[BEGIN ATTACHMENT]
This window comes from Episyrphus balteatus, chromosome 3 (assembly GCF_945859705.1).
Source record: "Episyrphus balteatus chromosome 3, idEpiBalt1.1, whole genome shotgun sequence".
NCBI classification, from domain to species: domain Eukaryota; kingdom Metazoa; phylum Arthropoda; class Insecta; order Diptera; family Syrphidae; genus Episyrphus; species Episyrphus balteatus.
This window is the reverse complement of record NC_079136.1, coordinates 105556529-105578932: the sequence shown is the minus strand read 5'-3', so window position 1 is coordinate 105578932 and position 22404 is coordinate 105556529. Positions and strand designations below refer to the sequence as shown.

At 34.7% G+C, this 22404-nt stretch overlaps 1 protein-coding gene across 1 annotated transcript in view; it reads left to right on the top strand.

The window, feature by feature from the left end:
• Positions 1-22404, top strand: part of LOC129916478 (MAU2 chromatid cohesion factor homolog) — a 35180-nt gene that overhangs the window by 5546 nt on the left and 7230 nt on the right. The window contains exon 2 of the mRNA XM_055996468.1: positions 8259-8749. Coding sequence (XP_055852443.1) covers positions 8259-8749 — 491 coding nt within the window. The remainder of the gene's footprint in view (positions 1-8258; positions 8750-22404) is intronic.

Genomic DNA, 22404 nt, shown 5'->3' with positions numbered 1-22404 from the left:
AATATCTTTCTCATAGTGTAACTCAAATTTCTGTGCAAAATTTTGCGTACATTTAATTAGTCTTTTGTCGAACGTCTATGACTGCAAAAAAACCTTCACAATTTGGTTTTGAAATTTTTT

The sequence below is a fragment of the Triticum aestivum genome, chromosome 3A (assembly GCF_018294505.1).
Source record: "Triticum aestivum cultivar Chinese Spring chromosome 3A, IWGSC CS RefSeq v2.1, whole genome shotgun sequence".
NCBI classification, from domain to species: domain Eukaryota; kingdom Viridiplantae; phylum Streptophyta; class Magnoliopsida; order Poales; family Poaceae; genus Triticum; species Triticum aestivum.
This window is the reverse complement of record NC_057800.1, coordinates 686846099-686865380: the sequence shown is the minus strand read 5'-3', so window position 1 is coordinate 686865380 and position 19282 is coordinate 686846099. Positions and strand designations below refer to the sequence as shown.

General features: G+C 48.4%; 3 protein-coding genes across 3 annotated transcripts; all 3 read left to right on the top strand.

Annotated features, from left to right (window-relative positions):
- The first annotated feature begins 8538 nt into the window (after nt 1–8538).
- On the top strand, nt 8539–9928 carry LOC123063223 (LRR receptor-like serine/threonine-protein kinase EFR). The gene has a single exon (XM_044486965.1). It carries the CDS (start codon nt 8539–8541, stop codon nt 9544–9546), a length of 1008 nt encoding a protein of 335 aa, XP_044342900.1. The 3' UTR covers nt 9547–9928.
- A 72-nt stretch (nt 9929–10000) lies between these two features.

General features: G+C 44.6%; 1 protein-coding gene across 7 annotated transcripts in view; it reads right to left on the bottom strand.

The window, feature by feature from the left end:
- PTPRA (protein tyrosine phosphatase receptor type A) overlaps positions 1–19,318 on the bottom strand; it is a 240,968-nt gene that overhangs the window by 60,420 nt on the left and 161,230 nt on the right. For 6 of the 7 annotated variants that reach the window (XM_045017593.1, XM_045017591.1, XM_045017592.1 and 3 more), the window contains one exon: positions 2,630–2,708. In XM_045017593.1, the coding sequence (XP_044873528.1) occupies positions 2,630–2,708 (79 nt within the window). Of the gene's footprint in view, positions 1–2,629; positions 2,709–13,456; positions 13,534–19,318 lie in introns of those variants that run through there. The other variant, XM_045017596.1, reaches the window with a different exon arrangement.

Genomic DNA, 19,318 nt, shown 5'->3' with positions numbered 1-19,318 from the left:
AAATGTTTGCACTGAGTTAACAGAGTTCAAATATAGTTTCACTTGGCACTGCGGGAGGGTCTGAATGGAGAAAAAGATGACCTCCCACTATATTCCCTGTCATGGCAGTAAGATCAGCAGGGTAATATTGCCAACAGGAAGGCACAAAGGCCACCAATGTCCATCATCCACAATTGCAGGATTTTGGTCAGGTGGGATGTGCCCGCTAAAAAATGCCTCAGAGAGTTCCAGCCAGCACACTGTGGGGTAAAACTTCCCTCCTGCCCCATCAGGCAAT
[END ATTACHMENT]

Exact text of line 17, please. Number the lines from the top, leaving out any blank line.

- On the top strand, nt 8539–9928 carry LOC123063223 (LRR receptor-like serine/threonine-protein kinase EFR). The gene has a single exon (XM_044486965.1). It carries the CDS (start codon nt 8539–8541, stop codon nt 9544–9546), a length of 1008 nt encoding a protein of 335 aa, XP_044342900.1. The 3' UTR covers nt 9547–9928.